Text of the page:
618

By Saad Siddiq    

More than four years after starring in the beloved comedy series “Parks and Recreation” and “The Office,” Adam Scott and Craig Robinson return to star in the quirky Fox comedy “Ghosted.” The show combines science fiction with comedic chops from Robinson and Scott to bring its audience a series that is odd yet sweet, and definitely not for younger audiences.

The sitcom follows Leroy Wright (Robinson), an ex-cop who quit the force because of his partner’s death, and Max Jennifer (Scott), a disgraced Stanford professor who lost his job since no one believed his outlandish claims regarding extraterrestrial life. Both are recruited to a government agency known as The Bureau Underground to investigate the disappearance of a former agent. Each episode sees Max and Leroy tackle new and admittedly hilarious challenges as new members of the agency.

Though only three episodes have  aired so far, the arc of this series is relatively predictable. We will see a new problem each week leading up to the “final” challenge of solving the season-long mystery of the disappearance of the Bureau’s agent. Despite the predictability, I am constantly brought back by the hilarity that is Adam Scott and Craig Robinson.

Fans (including myself) will remember these two from the cult classics  “Parks and Recreation” and “The Office” as lovable, memorable characters and “Ghosted” is no different. Scott brings a dorky approach to his character that meshes seamlessly with Robinson’s deadpan delivery, creating an oddball pairing that is both endearing and amusing to the viewers. As I mentioned before, “Ghosted” shares a very similar arc path with many other comedies on television; however, the combination of Scott and Robinson effectively pull the show from the depths of mediocrity, constructing a series whose main draw isn’t due to the plot line, but rather the genius and chemistry of its actors.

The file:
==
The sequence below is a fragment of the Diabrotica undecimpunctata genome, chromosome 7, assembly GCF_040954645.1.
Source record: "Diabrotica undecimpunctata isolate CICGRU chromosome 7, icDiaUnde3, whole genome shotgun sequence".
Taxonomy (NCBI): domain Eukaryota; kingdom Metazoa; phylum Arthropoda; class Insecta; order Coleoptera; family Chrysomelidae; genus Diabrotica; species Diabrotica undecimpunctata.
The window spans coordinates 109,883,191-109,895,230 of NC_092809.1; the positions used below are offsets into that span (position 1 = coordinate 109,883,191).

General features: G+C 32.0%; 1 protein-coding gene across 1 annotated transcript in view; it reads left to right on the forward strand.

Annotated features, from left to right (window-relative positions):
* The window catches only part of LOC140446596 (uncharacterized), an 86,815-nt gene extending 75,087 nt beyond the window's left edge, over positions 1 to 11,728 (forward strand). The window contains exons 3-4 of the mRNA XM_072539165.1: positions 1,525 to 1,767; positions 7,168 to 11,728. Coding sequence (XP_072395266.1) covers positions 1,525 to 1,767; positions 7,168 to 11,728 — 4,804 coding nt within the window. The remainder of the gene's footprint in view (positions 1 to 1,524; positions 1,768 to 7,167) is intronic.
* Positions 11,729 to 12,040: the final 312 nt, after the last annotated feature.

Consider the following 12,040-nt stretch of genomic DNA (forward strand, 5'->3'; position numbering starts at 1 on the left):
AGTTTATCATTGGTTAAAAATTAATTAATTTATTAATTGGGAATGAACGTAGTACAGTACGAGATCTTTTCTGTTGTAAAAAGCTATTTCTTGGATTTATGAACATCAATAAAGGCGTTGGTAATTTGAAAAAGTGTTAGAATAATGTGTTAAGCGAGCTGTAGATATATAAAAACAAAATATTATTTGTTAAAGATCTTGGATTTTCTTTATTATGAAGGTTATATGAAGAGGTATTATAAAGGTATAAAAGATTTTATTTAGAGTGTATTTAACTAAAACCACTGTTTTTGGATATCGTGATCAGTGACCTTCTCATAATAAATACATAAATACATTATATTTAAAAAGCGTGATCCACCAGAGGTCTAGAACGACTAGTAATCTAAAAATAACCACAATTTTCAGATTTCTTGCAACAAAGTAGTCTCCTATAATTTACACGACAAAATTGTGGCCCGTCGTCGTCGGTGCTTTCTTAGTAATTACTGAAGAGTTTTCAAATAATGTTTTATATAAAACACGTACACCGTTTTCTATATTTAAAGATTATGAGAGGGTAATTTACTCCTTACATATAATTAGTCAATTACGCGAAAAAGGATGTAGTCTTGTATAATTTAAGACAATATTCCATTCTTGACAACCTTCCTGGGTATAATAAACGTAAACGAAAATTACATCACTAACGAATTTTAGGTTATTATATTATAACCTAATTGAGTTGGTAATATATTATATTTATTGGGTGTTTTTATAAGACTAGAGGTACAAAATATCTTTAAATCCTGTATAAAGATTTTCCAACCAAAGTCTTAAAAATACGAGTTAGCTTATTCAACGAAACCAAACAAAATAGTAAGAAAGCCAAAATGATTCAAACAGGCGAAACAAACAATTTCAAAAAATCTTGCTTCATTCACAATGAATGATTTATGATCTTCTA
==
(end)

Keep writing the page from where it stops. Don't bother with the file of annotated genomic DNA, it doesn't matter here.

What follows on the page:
The arrival of “Ghosted” perfectly coincides with the coming of Halloween as the show consistently employs a spooky and menacing tone while occasionally delivering an unsuspecting scare. As we all know, Halloween is a time where the supernatural tends to meet reality and no other sitcom on television better embraces this so-called “spirit of Halloween” than “Ghosted. Though its main focus is on science fiction, “Ghosted” still addresses the theme of the supernatural through humorous interactions between reality and sci-fi. Essentially, the show combines both unique worlds to create a whole new realm where ghosts and aliens can coexist.

Fox’s new series perfectly encapsulates the Halloween season through the combination of humor and horror, creating a show that can be enjoyed by many.

In this article